Here are the excerpts from our recent discussion on ‘Is football a place of human rights violations and bad practices?’, held in Binarioll, Rome on February 22.

Dennis Panarese

What is Sportswashing?

In 2008, Manchester City Football Club were acquired by the Abu Dhabi United Group, an entity led by Abu Dhabi royalty and UAE politicians. Over the course of this ownership, the group has injected approximately £1.5 billion into the club, an investment that has been remarkably successful. Since 2008, City have won seven Premier League titles, eight domestic cup trophies, and the prestigious 2023 UEFA Champions League, a level of success that was considered unfathomable prior to the acquisition.

But this remarkable transformation has not escaped criticism, much of which has centred on the status of human rights in the UAE. As a result, City’s success has not simply distorted the financial landscape of club football, but also serves as one of the most prominent case studies of “sportswashing”.

Sportswashing is a term coined to elucidate the tactic of leveraging sports to project a favourable image of a country or organisation while concealing, downplaying or complicating its negative facets. This can manifest in various forms, such as one-off event-based strategies and longer-term investment-based strategies.

One-off event-based strategies refer to the practice of hosting major international sporting events, such as, the Olympics or the World Cup, in an effort to leverage their prestige and significance against the host’s reputation for wrongdoing. Longer-term investment-based strategies such as purchasing sports clubs can have an even more profound impact on the integrity of sports and the communities that support them.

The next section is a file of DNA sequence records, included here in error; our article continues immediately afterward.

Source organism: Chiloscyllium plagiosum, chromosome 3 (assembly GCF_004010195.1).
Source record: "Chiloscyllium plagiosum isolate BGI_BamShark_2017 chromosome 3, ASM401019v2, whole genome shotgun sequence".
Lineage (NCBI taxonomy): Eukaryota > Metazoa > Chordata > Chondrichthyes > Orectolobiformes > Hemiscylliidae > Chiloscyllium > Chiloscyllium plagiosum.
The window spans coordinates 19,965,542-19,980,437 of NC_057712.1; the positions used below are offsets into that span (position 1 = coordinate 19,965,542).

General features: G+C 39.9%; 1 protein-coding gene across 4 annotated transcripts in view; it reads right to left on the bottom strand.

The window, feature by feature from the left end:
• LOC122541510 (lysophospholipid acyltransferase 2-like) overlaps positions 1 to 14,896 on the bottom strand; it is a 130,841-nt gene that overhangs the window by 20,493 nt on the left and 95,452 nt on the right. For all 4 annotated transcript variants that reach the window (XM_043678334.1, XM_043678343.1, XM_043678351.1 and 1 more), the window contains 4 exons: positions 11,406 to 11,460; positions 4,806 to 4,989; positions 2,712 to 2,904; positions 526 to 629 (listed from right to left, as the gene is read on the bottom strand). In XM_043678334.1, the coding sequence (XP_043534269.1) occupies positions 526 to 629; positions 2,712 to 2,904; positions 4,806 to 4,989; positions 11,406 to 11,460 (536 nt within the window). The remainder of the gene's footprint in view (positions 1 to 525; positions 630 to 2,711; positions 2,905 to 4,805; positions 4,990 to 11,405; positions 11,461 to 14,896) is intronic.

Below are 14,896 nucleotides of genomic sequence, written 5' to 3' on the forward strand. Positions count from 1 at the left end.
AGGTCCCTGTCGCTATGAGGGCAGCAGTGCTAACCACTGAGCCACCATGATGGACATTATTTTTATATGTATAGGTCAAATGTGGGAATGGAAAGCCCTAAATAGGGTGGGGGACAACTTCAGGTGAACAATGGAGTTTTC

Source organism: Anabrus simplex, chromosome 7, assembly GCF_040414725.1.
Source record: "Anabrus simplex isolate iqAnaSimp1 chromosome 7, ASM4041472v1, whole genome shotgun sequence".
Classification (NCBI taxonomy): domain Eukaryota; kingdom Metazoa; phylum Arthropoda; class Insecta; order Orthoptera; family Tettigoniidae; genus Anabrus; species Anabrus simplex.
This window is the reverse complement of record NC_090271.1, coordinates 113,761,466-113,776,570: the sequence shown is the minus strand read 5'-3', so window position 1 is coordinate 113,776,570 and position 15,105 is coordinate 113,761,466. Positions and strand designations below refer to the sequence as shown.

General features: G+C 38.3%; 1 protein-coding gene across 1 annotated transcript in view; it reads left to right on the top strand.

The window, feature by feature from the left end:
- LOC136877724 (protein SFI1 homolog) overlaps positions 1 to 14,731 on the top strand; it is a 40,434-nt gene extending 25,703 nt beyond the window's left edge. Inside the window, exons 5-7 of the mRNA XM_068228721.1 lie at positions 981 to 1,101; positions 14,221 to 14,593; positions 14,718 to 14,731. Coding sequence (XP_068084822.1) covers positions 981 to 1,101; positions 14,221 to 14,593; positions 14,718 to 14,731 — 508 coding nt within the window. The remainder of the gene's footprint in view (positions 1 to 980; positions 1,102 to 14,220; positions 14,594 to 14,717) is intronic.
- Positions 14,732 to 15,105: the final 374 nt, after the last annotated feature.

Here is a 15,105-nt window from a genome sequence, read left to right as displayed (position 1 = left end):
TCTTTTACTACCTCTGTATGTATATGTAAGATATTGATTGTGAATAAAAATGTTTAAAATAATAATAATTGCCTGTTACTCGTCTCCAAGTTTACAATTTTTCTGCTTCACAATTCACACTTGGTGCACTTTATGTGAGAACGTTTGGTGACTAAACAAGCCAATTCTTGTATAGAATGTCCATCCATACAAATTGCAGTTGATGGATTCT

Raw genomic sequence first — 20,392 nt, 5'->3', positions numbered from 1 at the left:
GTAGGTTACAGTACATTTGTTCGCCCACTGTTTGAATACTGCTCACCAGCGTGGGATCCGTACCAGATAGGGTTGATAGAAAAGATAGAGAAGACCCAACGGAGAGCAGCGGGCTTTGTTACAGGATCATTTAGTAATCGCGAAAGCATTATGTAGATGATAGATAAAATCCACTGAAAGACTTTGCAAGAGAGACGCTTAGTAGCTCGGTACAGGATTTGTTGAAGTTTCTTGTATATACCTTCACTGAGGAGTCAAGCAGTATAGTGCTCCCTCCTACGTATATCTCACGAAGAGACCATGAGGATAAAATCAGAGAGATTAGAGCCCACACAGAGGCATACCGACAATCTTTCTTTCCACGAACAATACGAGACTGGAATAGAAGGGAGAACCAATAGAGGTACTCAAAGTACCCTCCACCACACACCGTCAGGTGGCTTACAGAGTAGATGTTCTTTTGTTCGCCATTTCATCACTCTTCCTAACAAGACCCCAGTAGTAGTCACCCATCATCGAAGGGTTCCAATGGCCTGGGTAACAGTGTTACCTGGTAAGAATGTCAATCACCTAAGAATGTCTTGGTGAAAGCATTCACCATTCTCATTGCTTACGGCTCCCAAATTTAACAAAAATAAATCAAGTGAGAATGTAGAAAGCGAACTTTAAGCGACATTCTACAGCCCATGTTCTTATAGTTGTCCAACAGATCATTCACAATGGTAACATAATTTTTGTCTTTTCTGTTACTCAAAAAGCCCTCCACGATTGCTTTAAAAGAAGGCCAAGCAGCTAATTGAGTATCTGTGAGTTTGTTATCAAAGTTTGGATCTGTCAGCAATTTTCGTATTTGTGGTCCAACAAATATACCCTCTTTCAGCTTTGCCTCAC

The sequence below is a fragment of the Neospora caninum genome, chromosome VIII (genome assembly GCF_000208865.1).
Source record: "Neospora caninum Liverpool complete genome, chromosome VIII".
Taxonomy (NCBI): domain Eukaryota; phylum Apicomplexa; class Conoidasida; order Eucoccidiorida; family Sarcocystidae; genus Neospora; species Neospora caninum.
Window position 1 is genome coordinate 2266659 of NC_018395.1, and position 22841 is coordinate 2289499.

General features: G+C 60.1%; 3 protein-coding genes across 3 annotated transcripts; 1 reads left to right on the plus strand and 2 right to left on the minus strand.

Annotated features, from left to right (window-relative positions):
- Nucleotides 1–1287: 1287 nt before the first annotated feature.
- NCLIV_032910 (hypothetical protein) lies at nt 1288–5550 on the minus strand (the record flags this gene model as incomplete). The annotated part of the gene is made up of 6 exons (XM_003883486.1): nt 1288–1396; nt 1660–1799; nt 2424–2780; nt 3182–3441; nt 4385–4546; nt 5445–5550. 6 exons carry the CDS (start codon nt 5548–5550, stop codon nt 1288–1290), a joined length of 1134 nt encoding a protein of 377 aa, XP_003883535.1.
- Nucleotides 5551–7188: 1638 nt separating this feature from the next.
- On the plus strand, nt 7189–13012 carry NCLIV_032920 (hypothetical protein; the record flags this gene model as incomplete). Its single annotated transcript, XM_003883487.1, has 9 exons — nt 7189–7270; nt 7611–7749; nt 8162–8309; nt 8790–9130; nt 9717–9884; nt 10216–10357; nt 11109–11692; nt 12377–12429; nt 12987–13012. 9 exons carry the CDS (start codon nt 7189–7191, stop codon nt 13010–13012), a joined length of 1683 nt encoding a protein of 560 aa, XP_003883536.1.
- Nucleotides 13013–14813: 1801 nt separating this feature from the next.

While investment-based sportswashing may appear innocuous on the surface, its repercussions on the integrity of sports and the communities endorsing them can be severe. Man City’s takeover has not only had long term economic impacts on English and European soccer – the club currently face 115 charges of alleged breaches of the English Premier League’s financial rules – but also seen the club’s fans transformed into proxy defenders of the UAE government and Abu Dhabi royal family.

Addressing the problem

One potential solution involves augmenting transparency and accountability in sports ownership. Existing club ownership regulations in the English Premier League, for instance, disqualify potential owners for prior financial misdemeanours or convictions accounted for by UK legislation, criteria unlikely to affect the representatives of repressive state regimes.

Wider reform is also needed for soccer’s finance structures to ensure that mid or lower ranking clubs can forge a path to success without the need for the financial might of state owners. The City fans in the forum we examined were understandably bitter about the sport’s growing wealth gap and the power of select group of European ‘superclubs,’ and this bitterness was key to their justification of their club’s ownership by UAE state actors.

That sportswashing can provide repressive state actors with the potential advantage of the recruitment of a fervent, emotionally invested fanbase is a major concern. Instances of Man City fans harassing journalists (both online and in person) who have dared to criticise their club’s ownership attest to the potential of sportswashing as a weapon with the power to distort media coverage and, thus, avoid accountability. Future investigations of sportswashing – whether at Qatari-owned Paris Saint Germain or Newcastle United, recently acquired by the Saudi Arabian Public Investment Fund – should be mindful of this. The intent behind sportswashing may remain opaque, but its impacts are undeniable.